BLACK MOTORCYCLES MATTER!

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                      • #86
                        Originally posted by Gooner View Post
                        It depends how quickly you want to cross that water obstacle, surely.

                        So long as the gap isn't wider than the bridge...

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                        • #87
                          Originally posted by Gixxer86g View Post
                          " ... <snip> I suppose from the POV of a commander at the point when the Comet became available, the end was still uncertain. Making it a desirable choice. ... <snip> ... "
                          That was my thinking and part of the reason I voted Comet. However, your position makes sense too.
                          "England expects that every man will do his duty!" (English crew members had better get ready for a tough fight against the combined French and Spanish fleets because that's what England expects! However, Scotland, Wales and Ireland appear to expect nothing so the Scottish, Welsh and Irish crew members can relax below decks if they like!)

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                          • #88
                            Originally posted by T. A. Gardner View Post
                            So long as the gap isn't wider than the bridge...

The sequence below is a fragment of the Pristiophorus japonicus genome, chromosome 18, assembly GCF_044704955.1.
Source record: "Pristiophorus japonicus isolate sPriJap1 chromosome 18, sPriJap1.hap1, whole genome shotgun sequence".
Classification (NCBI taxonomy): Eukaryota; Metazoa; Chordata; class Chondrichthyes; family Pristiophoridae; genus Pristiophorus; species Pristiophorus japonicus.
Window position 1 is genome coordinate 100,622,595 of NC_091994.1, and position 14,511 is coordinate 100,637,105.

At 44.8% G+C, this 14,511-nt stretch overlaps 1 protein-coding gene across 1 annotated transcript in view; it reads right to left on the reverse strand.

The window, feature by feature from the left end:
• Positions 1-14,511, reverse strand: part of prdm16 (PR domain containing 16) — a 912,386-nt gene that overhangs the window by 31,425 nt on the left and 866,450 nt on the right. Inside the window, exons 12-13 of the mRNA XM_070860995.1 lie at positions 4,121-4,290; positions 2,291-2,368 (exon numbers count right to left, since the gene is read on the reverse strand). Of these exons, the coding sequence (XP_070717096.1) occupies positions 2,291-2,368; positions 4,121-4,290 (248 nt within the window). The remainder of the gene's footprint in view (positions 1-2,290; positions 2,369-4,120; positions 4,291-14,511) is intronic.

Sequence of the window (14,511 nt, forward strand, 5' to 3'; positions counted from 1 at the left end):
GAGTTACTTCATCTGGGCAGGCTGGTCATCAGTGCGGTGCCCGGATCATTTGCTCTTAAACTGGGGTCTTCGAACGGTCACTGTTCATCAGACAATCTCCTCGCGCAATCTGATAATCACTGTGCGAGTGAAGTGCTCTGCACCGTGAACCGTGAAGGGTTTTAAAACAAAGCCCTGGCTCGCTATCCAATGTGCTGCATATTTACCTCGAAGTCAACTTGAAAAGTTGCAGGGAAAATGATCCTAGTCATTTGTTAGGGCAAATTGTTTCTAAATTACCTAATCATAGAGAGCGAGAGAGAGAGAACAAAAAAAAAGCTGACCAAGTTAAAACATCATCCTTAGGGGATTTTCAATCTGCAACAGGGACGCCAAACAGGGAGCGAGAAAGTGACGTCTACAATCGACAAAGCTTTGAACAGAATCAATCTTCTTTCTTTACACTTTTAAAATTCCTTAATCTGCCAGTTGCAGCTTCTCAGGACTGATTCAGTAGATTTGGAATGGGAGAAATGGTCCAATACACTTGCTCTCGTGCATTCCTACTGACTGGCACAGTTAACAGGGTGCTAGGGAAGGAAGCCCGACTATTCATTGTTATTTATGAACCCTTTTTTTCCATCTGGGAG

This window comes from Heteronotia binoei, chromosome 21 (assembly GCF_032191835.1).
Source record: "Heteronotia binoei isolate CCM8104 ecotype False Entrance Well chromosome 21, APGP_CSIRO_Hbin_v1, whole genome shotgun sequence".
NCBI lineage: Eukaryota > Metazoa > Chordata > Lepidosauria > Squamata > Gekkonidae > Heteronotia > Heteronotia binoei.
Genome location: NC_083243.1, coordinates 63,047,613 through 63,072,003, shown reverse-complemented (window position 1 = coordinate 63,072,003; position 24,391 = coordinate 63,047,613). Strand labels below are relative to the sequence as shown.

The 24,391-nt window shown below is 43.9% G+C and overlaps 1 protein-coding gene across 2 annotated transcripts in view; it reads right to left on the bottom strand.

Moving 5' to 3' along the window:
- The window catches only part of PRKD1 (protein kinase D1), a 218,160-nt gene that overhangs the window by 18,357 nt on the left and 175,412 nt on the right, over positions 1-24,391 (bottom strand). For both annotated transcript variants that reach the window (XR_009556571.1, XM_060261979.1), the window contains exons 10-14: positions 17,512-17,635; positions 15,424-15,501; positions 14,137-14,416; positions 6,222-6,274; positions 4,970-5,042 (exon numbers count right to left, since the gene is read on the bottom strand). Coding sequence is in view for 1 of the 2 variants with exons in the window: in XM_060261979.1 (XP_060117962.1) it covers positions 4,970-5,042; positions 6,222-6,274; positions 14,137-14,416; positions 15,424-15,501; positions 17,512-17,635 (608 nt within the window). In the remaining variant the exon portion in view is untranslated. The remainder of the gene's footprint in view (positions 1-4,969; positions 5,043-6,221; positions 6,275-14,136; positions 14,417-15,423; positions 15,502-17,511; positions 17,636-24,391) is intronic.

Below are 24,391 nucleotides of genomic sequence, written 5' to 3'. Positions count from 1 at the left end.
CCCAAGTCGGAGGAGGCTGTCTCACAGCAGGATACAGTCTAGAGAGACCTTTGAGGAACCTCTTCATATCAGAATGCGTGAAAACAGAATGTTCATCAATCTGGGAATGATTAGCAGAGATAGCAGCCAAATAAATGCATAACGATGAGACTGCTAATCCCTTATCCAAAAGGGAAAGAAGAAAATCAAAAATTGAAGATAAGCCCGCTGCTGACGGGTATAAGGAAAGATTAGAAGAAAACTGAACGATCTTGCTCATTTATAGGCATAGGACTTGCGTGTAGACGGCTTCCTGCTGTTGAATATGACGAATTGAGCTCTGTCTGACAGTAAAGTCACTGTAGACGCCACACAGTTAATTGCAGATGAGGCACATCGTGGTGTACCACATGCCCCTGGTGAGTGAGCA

Then the Baily Bridge (again British) is called in. The best combat bridging system of the day.

                            Paul
                            ‘Tis said his form is tiny, yet
                            All human ills he can subdue,
                            Or with a bauble or medal
                            Can win mans heart for you;
                            And many a blessing know to stew
                            To make a megloamaniac bright;
                            Give honour to the dainty Corse,
                            The Pixie is a little shite.

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                            • #89
                              Originally posted by T. A. Gardner View Post
                              The problem with the Centaur is all you've done is convert a tank into a construction bulldozer. A Cat D9 is a better choice at that point. It's geared for low speed and lots of power and torque versus a tank conversion.
                              Aside from that, the idea of the bulldozer tank is that it's part of a combat unit and can fulfill its role as a gun tank as well as a bulldozer.
                              One good point and one flawed one. Cat D9 is well after WW2, about a decade or so. I assume you mean a D7 or D8, although when concerning bulldozers, I know next to nothing about them.

                              However, any tankdozer variant, ie a tank with an attached blade, will be less agile than a standard tank. This is most tanks don't have them as standard. Further, the turretless A27L will be a smaller (more difficult) target, and able to focus on what was required. It also uses an obsolete platform, thus a superior use of resources.
                              How to Talk to a Climate Skeptic: http://grist.org/series/skeptics/
                              Global Warming & Climate Change Myths: https://www.skepticalscience.com/argument.php

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                              • #90
                                Originally posted by T. A. Gardner View Post
                                So long as the gap isn't wider than the bridge...
                                Churchill Ark(s)?